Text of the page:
Challenges to this proposed privatization of airways have emerged from a number of sources. One group, the Democratic Media Legal Project (DMLP) in San Francisco, argues that even the existing commercial media system, aided by the Telecommunications Act of 1996, is unconstitutional because it limits diversity of viewpoints, omits or misrepresents most social, political, and cultural segments, and is unaccountable to the public. Therefore, explains DMLP, advertising-based media and the 1996 Act, which encourages mergers and cross-ownership of media outlets to the exclusion of the vast majority of people, have deprived the people of their right to self-governance- as self governance can occur only when we have the unimpeded and uncensored flow of opinion and reporting that are requisite for an informed democracy.

The course of wireless broadcasting is approaching an unprecedented and critical crossroad. The path taken by the United States, and by the other industrialized nations that may follow our lead, will profoundly influence the ability of the citizenry of each country to democratically control the media.

COMMENTS BY SCOTT GORDON, ASSOCIATE PROFESSOR OF COMPUTER SCIENCE, SONOMA STATE UNIVERSITY: During my 6 or 7 years of involvement with Project Censored, I have reviewed several dozen stories. Most of the stories sent to me have related to computers, communications, or other technical topics, presumably because of my Computer Science background. Often I find that such studies contain technical misinterpretation, confusion, or are simply old news to me. This was the first one to strike me as clearly deserving of consideration as a top “Censored” story.

It is frustrating to watch an expanding technology deliver hundreds of additional channels to our homes, promising diversity and expanded access, yet somehow result in a greater homogeneity than ever before. Our nation faces a virtual crisis of information flow, where corporate mergers reduce our popular voice to but a handful of media goliaths. Now more than ever, we need a strong FCC to ensure that one of our most core American values, freedom of the press, is maintained.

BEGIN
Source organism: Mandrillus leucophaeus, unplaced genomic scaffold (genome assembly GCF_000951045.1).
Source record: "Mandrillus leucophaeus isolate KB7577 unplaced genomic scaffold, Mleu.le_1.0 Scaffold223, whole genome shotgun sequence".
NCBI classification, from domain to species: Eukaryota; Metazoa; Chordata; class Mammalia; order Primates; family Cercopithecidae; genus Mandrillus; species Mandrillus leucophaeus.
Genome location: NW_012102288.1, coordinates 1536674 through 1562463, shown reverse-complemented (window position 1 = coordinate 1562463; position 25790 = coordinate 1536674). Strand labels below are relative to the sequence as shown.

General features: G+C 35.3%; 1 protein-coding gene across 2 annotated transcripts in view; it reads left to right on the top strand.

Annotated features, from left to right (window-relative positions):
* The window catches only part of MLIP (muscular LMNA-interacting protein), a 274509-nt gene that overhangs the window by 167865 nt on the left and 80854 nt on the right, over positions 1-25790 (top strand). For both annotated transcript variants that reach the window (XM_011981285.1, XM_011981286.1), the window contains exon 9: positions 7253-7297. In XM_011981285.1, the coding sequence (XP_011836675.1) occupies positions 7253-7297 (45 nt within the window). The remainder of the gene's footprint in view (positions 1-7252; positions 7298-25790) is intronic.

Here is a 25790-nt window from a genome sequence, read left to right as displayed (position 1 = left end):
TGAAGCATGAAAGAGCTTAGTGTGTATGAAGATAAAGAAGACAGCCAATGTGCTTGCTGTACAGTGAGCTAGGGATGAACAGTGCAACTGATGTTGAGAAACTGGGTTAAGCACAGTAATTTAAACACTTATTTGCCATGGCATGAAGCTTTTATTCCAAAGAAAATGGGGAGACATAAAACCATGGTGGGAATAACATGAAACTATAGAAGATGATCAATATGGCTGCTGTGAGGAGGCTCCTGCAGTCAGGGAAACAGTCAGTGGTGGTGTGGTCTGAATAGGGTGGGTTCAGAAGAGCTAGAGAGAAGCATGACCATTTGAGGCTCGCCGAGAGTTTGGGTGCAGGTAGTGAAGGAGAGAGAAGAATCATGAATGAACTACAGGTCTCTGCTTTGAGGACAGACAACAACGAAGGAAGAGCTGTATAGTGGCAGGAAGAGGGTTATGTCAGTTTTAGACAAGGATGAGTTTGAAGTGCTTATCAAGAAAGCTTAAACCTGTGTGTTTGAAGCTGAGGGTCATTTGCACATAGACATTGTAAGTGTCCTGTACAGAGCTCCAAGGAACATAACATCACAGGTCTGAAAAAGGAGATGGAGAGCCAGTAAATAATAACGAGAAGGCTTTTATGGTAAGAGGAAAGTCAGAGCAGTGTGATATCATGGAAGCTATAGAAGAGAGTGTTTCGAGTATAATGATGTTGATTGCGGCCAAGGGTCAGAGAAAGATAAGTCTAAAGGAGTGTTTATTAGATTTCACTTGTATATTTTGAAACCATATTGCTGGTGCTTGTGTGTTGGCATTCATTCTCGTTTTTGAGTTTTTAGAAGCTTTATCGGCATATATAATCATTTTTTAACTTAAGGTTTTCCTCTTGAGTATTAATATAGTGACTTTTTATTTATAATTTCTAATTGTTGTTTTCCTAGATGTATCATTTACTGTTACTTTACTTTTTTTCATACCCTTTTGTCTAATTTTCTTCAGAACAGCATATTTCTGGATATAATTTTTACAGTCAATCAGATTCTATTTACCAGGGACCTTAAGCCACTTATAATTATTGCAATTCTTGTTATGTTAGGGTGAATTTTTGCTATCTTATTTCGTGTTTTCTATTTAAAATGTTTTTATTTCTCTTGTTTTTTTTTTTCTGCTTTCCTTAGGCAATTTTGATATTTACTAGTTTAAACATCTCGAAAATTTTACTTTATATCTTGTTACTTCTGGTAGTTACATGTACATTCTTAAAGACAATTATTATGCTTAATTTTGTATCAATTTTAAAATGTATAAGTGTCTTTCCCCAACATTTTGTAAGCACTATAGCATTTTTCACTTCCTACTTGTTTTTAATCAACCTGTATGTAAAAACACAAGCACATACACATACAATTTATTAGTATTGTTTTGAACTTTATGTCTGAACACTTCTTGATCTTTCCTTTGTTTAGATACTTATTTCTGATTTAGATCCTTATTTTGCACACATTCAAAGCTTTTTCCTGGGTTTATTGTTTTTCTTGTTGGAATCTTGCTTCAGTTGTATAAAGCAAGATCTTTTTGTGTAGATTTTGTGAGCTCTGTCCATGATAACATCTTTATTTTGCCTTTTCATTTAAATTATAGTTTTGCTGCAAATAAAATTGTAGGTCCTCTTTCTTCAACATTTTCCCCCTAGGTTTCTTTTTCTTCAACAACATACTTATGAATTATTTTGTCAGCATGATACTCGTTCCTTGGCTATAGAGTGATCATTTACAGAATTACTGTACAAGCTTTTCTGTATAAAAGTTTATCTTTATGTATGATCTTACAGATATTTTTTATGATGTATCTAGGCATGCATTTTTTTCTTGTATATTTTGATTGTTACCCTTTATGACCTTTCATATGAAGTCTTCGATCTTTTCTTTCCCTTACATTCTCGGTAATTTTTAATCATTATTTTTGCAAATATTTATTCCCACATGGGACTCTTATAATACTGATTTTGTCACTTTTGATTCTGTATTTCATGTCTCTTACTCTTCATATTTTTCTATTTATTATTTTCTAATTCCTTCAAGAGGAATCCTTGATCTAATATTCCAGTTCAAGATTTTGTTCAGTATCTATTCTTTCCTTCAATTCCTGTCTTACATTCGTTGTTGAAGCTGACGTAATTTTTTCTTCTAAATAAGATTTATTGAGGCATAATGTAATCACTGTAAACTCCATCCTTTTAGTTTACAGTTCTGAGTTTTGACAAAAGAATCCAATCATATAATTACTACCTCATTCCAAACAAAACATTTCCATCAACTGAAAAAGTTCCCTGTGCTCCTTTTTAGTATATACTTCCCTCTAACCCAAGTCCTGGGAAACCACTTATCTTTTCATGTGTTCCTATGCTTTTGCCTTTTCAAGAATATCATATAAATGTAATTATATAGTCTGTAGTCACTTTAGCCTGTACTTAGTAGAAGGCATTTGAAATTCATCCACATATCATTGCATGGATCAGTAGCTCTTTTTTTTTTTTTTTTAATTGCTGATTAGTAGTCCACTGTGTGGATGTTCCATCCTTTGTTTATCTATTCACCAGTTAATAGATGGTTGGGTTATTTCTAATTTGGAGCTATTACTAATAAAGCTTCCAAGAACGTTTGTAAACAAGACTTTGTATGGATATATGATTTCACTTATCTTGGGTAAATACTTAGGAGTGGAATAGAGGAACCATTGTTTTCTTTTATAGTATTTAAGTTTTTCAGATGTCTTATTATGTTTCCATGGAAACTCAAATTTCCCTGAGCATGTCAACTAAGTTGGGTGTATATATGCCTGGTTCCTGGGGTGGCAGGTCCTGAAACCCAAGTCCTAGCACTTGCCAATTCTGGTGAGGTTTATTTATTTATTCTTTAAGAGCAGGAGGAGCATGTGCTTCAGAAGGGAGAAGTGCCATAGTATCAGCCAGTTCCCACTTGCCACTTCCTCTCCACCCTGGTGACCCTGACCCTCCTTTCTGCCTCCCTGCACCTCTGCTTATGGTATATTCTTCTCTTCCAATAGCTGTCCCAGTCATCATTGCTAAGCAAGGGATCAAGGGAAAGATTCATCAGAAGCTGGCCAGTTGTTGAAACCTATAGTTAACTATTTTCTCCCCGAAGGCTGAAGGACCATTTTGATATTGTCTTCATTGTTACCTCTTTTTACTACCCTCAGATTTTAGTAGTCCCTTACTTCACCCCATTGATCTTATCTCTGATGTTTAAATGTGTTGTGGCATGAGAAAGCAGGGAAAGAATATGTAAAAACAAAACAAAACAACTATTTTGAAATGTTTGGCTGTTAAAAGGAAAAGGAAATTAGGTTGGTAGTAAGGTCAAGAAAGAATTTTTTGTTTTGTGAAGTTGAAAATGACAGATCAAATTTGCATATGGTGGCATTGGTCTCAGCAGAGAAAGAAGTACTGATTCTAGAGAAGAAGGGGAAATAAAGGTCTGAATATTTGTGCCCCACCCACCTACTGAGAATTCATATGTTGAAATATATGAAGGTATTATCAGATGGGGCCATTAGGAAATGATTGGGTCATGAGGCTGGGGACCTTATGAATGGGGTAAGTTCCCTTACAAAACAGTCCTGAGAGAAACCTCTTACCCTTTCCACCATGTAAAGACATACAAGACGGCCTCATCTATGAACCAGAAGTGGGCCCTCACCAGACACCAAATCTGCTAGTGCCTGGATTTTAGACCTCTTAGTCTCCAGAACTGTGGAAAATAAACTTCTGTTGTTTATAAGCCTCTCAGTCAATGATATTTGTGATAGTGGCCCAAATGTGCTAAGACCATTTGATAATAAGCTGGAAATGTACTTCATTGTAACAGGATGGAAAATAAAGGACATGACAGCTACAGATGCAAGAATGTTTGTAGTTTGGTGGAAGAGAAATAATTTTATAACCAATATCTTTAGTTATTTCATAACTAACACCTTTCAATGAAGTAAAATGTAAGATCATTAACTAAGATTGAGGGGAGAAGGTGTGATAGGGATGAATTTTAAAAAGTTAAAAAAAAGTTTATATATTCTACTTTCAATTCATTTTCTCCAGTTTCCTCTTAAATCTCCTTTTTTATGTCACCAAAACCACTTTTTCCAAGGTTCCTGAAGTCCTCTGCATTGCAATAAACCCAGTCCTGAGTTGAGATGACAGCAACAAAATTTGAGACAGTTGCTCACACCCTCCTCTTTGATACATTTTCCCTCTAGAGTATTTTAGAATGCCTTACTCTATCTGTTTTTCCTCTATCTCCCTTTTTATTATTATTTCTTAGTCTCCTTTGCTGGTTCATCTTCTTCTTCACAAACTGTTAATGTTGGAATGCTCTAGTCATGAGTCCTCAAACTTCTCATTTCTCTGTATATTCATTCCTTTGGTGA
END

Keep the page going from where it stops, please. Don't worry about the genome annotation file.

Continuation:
I had not heard of this scary proposal until I read about it for the Project. Hopefully, more people will see it for the fundamentally un-American idea that it is.

UPDATE BY AUTHOR BRENDAN KOERNER: As part of the mind-numbing alphabet soup of Beltway agencies, the Federal Communications Commission rarely receives much attention from the mainstream press. To Joe Q. Public, the FCC is still best known for harassing George Carlin over his infamous “Seven Dirty Words” routine. Beyond that, the commission is pretty much a mystery.

But the Information Age has converted the once-moribund FCC into a bureaucratic powerhouse. The commission oversees an infrastructure of airwaves, telephone lines, and cable conduits that are the backbone of a $950 billion-a-year industry. As the financial stakes have risen, the private-sector lobbyists have become increasingly adept at peddling their pro-business agenda to the FCC. And the Bush-appointed commission, led by Beltway scion Michael K. Powell, is eager to acquiesce-a sad trend chronicled in “Losing Signal.”